The Haitian government, though plagued with corruption, should not be left out in the process of rebuilding the quake-hit nation, an official of the Organization for Economic Cooperation and Development argues.
The principle of local ownership is based on objective assessments of “what works – and what doesn’t and drawn from experience in the field,” Brenda Killen writes in a blog in response to an opinion piece by Joel Brinkley published by the International Herald Tribune. In that op-ed, Brinkley argued: “If the world wants to help Haiti, aid officials should put aside that Paris Declaration on Aid Effectiveness. The donors should decide what to do with their money.”
Killen said: “[E]ven where systems are weak and there is corruption and inefficiency, ownership is key to uncovering and reversing this.”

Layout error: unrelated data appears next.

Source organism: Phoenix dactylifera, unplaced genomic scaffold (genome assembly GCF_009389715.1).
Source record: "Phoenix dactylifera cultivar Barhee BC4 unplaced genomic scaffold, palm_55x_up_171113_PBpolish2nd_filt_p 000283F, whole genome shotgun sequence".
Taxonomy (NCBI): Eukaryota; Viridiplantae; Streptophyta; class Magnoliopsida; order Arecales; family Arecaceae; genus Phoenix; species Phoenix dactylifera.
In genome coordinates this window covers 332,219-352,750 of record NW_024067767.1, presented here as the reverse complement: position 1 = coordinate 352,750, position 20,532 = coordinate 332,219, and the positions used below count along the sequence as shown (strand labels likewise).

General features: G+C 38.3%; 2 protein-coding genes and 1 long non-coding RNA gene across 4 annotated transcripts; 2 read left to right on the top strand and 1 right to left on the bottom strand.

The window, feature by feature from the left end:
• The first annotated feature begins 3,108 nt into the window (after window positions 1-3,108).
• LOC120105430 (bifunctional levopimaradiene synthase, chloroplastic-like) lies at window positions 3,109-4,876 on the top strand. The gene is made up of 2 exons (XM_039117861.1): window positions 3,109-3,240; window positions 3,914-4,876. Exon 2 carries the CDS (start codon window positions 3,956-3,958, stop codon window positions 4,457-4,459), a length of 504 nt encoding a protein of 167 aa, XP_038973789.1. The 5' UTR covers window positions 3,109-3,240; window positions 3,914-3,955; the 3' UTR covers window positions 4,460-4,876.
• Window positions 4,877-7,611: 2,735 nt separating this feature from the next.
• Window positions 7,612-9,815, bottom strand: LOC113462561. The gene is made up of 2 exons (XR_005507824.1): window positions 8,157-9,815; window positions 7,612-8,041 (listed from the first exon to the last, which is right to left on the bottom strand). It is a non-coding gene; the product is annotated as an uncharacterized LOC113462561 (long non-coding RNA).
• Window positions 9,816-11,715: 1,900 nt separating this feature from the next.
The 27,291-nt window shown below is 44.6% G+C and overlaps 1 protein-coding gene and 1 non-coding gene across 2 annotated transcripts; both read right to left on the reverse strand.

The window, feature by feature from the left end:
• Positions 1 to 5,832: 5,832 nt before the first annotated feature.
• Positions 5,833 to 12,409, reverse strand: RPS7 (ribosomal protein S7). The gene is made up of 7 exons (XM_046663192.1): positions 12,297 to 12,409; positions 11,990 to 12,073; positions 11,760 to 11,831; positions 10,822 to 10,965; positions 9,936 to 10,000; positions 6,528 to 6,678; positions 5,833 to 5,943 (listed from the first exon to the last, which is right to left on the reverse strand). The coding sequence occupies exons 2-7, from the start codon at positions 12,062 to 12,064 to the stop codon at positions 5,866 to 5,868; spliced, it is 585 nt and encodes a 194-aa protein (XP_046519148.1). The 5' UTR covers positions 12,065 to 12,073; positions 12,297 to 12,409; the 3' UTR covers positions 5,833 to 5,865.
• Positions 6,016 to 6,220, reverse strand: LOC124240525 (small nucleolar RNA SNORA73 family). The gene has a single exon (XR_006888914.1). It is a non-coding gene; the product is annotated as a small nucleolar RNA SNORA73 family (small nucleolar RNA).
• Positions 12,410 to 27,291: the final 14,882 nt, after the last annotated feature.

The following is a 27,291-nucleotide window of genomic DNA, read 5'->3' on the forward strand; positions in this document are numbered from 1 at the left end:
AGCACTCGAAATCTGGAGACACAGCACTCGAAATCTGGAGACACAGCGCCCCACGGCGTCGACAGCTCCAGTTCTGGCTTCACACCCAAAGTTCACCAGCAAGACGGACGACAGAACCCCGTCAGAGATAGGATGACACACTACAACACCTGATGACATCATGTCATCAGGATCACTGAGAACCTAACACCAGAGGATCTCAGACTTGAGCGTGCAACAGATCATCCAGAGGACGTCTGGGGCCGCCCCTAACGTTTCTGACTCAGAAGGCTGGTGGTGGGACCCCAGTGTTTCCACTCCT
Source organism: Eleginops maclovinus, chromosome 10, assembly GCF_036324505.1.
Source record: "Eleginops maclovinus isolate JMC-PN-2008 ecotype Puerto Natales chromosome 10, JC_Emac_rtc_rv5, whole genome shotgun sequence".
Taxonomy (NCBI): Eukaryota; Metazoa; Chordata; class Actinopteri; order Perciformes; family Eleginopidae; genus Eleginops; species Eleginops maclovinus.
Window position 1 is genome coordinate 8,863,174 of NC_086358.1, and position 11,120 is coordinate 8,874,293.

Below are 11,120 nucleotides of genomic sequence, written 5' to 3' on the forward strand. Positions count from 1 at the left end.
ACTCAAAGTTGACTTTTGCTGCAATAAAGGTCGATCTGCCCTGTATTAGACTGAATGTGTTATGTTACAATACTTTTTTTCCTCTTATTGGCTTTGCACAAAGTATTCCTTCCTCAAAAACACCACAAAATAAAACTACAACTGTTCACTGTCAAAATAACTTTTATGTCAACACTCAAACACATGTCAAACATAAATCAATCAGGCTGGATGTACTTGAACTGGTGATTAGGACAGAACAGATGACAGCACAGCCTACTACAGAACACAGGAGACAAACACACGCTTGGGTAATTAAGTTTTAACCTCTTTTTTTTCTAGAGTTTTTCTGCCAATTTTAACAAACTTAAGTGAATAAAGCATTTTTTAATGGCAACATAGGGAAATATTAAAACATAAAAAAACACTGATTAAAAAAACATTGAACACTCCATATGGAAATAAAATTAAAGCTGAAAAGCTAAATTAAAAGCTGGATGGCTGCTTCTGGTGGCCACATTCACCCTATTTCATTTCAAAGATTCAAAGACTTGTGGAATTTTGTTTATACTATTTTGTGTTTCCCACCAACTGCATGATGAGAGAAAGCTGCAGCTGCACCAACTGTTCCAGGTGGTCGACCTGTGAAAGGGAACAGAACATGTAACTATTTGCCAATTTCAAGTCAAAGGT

And Haiti is no exception to this.
“[E]arthquake or not, is Haiti in a position to be able to direct all international aid resources through its own government systems? Absolutely not. On this we agree. But does this mean we should not be working with the Haitians? Or does it mean we should be working to help them get to a point where aid can eventually go through Haiti’s national systems? We believe the answer is the latter. Absolutely, we should and we must,” says Killen, who heads the OECD division working on aid effectiveness.
Donors, instead, should be helping Haiti build the capacity of local institutions to help combat corruption, Killen says.
“At the heart of the issue is the question of how to combat corruption. Punishing a crime requires legal institutions. Should foreign charities or donor governments run these too? Rather than standing on the high moral ground and telling Haitians what they must do, shouldn’t we be helping Haiti to build those institutions,” Killen asks.